According to Dr. Werner, new therapies assess the mutations present in a cancer case. Instead of just starting someone on chemotherapy, doctors can use a treatment that specifically targets the cancer cells. 

“Every cancer type is different. So, we have certain targeted therapies for breast cancer, certain targeted therapies for prostate cancer, lung cancer. So a whole variety of medicines.”

As our understanding of cancers changes, Dr. Werner said that the way cancer is being treated is also evolving. 

“Now, we know lung cancer [for example] is multiple different diseases. And by studying the lung cancers, we have found certain markers that will help you; one: prognosticate, so tell you how well someone will do; and number two: help direct the therapy.”

According to Dr. Werner, nearly all cancers are made up of multiple diseases. She said that by analyzing each patient’s specific cancer, they can now target that cancer with precision medicines, for a customized treatment plan.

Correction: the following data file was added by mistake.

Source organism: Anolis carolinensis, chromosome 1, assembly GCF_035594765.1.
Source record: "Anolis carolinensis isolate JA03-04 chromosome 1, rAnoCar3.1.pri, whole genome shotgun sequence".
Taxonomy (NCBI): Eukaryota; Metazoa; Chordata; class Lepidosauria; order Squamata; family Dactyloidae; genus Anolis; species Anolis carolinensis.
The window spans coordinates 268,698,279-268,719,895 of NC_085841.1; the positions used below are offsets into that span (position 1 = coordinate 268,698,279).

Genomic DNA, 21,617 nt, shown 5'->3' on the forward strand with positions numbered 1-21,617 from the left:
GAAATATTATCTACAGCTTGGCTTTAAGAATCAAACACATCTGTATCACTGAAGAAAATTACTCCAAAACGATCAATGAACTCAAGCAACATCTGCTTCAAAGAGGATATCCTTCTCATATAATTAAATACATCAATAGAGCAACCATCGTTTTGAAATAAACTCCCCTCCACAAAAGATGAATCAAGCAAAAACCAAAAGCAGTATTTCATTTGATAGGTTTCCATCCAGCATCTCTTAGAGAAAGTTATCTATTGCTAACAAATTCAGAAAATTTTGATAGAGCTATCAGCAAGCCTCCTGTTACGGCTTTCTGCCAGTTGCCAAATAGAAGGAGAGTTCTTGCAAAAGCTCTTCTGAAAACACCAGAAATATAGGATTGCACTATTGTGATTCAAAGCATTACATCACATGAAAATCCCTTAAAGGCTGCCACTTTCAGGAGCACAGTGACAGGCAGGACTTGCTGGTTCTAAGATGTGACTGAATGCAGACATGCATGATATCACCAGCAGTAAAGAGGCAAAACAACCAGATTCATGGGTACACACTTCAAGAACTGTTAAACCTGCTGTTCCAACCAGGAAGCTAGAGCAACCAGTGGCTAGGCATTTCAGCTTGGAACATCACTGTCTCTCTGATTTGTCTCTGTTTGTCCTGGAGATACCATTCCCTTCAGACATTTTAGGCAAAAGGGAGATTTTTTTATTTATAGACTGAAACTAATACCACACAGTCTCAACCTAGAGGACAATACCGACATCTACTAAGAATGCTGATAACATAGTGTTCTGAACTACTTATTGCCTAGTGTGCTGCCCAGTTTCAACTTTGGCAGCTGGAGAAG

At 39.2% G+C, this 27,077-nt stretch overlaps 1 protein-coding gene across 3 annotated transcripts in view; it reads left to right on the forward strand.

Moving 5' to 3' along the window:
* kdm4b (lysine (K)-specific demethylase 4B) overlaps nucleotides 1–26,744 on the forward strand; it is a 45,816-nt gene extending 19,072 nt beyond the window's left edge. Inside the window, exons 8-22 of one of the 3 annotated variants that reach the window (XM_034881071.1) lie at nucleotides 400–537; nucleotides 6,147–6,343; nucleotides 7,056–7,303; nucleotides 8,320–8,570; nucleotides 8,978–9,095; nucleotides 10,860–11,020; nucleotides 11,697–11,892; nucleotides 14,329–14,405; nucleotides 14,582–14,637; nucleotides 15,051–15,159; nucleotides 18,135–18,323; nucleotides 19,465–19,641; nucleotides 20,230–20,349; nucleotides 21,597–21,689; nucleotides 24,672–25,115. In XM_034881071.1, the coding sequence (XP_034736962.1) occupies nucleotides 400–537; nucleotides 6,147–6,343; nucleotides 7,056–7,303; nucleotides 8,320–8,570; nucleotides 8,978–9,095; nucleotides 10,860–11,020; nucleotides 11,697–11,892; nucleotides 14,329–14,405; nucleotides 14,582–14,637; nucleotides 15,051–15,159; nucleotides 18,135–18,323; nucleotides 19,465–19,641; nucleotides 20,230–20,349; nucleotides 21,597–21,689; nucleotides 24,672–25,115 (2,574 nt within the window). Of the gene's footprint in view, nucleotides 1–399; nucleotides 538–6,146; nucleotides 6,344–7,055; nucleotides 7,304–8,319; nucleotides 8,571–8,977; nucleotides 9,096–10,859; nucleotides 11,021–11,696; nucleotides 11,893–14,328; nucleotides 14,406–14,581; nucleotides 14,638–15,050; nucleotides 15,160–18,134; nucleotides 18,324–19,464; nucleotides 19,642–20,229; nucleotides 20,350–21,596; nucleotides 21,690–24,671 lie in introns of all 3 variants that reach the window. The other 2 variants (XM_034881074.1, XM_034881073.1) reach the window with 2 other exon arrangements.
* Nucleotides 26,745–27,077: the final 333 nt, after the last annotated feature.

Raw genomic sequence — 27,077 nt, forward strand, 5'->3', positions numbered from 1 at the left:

“So, what we’re doing now, which we weren’t doing routinely, you know, even a decade ago, we’re sequencing people’s tumors. So, there’s something called a tumor profile.”

Targeted therapies

According to Dr. Werner, doctors can use a patient’s tumor that’s been removed or biopsied or a blood sample and analyze it for mutations.

“We get a report of all those mutations… we can look at those mutations and go back and figure out which medicines are best targeted to that patient.”

Those treatment plans then use a combination of three methods to treat those cancers, said Dr. Werner.

The difference in these new treatments is that unlike system-wide chemotherapy, which kills all rapidly dividing cells, these new systemic treatments target the cancer cells directly. 

In other words, the new treatments are more selective. 

“Medications sometimes are attached or they’re antibody driven for example, and they have the target on them that actually will seek out and find the tumor,” said Dr. Werner.